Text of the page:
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Josh Marshall

Josh Marshall is editor and publisher of TalkingPointsMemo.com.

Articles by Josh

"DHS to Base Grants on Risk" -- headline at the Washington Post website. Another memento of our up-is-down world.

I'm waiting for: "Fireman to prioritize buildings on fire."

"The sick to be first in line for medicine."

Actually ...

One thing that's clear when you look closely at the deal that came down today is that they take the investigation a lot closer to Tom DeLay than it seemed on first blush. Specifically, it refers to Tony Rudy (see pages 21 and 22), once a key DeLay staffer, then a colleague of Abramoff's and now a key player at Alexander Strategy Group -- Ed Buckham's shop.

(A lot of this story turns on how Rudy got from Team Abramoff over to Team Buckham, aka Alexander Strategy Group. But that's for another post.)

This from John Bresnahan in Roll Call (sub.req.) ...

According to the Abramoff plea document, a Congressional staffer is alleged to have performed a series of acts during a period extending from 1999 to January 2001 that benefited Abramoff’s clients, including derailing an Internet gambling bill and blocking postal rate increases for magazine publishers.

“Staffer A,” who is not named in the plea deal, is believed to be Rudy, DeLay’s former deputy chief of staff, according to media reports. In return for these actions, Rudy’s wife, Lisa, reportedly received $50,000 in 10 payments from a nonprofit group. That organization was not named in the plea agreement.


This particular reference is on page 13 of the plea agreement.

Will have more on this in our run-down of the day's events.

One thing I'm curious about is how today's Abramoff news is playing in districts and states of those who seem most likely to be the targets of the on-going investigation -- Ney, Burns, Doolittle, DeLay, etc. That's not an exhaustive list; and perhaps not each of those guys will get nailed. But you get the idea. If your congressman or senator looks like he's in hot water, let us know how the local media is playing the story.

Haaretz: "The police have prima facie evidence indicating that Austrian brothers Martin and James Schlaff were involved in transferring $3 million to members of Prime Minister Ariel Sharon's family, possibly with the intention of bribing Sharon. The existence of this evidence was revealed for the first time in a document the police recently submitted to the Rishon Letzion Magistrate's Court. The document was made public Tuesday night by Channel 10 news."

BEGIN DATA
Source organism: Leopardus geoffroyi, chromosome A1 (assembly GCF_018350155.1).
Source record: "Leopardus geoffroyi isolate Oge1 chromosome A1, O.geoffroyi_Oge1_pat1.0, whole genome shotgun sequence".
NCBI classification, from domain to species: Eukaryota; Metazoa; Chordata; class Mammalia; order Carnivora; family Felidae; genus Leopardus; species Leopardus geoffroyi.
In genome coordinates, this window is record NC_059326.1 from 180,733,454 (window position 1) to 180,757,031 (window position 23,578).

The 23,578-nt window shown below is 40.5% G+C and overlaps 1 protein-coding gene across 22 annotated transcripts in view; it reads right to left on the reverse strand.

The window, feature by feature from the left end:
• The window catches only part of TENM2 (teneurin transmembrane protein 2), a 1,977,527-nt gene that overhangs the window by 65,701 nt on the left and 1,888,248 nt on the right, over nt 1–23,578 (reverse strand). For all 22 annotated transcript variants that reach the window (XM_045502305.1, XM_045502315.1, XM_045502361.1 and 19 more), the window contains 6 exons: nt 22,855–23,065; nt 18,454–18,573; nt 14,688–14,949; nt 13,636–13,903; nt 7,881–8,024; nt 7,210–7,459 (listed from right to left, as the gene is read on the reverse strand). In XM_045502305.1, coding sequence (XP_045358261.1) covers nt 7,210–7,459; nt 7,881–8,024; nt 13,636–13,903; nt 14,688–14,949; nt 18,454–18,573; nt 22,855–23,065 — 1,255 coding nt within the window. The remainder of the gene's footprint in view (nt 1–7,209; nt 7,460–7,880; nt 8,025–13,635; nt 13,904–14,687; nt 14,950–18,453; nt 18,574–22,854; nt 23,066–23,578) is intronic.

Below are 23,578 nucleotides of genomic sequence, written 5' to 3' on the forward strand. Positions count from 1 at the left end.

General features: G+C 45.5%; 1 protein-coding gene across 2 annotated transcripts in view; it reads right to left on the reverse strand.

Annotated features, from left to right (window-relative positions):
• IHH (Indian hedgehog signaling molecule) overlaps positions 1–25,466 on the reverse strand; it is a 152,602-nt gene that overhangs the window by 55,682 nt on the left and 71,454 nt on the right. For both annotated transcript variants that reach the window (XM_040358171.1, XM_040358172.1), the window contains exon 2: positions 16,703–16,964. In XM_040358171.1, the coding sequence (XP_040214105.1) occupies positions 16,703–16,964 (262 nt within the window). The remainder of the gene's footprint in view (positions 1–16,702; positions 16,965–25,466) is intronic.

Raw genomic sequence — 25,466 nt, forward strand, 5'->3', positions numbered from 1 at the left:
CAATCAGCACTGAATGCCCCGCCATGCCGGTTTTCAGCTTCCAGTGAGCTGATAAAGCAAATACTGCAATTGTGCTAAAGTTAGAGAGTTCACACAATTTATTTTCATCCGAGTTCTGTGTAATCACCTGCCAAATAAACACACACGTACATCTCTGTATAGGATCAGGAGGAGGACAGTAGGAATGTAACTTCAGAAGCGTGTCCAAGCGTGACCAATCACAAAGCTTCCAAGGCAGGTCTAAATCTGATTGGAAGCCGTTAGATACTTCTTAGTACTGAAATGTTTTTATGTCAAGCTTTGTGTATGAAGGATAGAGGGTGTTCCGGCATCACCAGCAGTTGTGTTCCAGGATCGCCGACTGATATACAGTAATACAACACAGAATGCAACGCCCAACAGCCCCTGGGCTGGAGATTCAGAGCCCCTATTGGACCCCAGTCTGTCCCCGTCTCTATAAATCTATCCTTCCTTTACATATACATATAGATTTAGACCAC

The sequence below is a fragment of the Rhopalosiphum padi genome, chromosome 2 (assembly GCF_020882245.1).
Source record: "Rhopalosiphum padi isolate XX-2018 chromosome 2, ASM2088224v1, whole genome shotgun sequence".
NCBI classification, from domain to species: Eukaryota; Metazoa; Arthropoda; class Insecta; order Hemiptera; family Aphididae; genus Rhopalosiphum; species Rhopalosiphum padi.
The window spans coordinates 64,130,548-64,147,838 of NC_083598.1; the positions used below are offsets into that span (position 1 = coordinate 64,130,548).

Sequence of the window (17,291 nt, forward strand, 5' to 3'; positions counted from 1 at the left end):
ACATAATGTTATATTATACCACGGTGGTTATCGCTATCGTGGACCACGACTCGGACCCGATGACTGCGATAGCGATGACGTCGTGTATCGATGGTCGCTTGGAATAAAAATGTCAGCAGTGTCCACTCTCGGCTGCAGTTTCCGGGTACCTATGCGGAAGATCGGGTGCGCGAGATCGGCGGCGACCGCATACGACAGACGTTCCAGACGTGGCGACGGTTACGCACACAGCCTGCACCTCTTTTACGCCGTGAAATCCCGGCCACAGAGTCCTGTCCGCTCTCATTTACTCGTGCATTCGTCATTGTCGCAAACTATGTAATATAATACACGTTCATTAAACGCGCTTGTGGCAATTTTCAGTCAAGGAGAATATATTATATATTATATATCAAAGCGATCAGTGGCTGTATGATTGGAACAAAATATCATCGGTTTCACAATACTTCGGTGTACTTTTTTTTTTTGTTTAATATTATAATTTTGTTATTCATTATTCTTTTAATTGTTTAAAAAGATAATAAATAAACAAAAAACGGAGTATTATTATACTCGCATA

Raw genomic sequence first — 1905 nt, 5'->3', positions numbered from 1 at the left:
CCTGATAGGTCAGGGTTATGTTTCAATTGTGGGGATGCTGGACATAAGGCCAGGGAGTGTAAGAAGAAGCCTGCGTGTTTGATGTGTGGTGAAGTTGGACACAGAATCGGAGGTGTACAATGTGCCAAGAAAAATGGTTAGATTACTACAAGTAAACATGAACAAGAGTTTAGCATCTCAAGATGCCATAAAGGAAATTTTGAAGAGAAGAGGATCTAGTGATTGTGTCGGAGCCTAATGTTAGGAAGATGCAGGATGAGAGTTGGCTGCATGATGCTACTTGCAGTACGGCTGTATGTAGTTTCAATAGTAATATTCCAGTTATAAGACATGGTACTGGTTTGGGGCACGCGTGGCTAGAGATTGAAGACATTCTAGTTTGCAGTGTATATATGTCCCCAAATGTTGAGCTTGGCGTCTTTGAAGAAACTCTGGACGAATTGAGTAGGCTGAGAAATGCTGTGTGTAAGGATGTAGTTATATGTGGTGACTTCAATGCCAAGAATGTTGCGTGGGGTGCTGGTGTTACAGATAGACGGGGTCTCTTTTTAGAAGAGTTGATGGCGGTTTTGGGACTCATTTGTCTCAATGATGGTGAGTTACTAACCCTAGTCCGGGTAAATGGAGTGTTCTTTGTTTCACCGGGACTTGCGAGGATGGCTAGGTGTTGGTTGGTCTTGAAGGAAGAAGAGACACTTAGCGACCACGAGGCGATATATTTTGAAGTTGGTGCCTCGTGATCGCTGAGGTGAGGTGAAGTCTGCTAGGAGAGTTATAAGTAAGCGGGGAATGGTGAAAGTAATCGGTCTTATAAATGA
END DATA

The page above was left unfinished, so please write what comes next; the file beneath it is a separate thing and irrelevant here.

Best Abramoff joke of the day?

Bob Ney (R-OH) still thinks he's running for reelection in November.

Okay, gallows humor, admittedly. But you do have to sort of wonder whether at some point the guy has to take stock of his situation and options. As near as I can tell either two or three men have made plea agreements in which they admit to bribing Ney and agree to testify against him in forthcoming testimony (Scanlon and Abramoff are two; it's not clear to me whether Kidan will be testifying directly against Ney.)

Now, everyone deserves their day in court. And perhaps a good lawyer can help Ney beat the rap at trial. But you've got to figure that in the context of a election campaign there's more than enough on the table already to make capital punishment a near certainty.

There's a lot of speculation right now about what's in and what's not in the criminal information -- the facts that Abramoff admitted to today, the ones that will be the basis of his plea agreement.

More than a few readers, lawyers of various sorts, express suspicions that so little new factual information is continued in the document. There's no mention of any members of Congress beside Rep. Ney (R-OH), against whom two others have already agreed to testify. Nor is there any mention of executive branch officials -- not even David Safavian, who's already under indictment in the case.

Others see this altogether differently. The 'information' is quite open-ended. (Note that page three refers to bribes to "public officials and their relatives" which seems to allude to possible indictments involving if not necessarily against spouses of members of Congress.) And note too that prosecutors don't have to provide exhaustive details about what they expect a defendant to testify to -- especially if some of it is the focus of a continuing investigation.

The question lingering in the background here, of course, is whether political officials at the DOJ have leaned on prosecutors to limit the scope of the investigation for political reasons.

For the moment, given all I've seen to date and heard, I'm not inclined to believe that that is happening. This seems more like the beginning of a long process. They go after Ney first and continue their investigation, with Abramoff's fate hanging in the balance, depending on how cooperative he chooses to be in providing information on coconspirators and sundry bad acts.

But who knows? We have to wait to see how it plays out.

Let us know what you think in this thread we just set up over at TPMcafe.

The Post now has up some further analysis of the Abramoff plea agreement and where things are likely to go from here on other congressional and executive branch officials.

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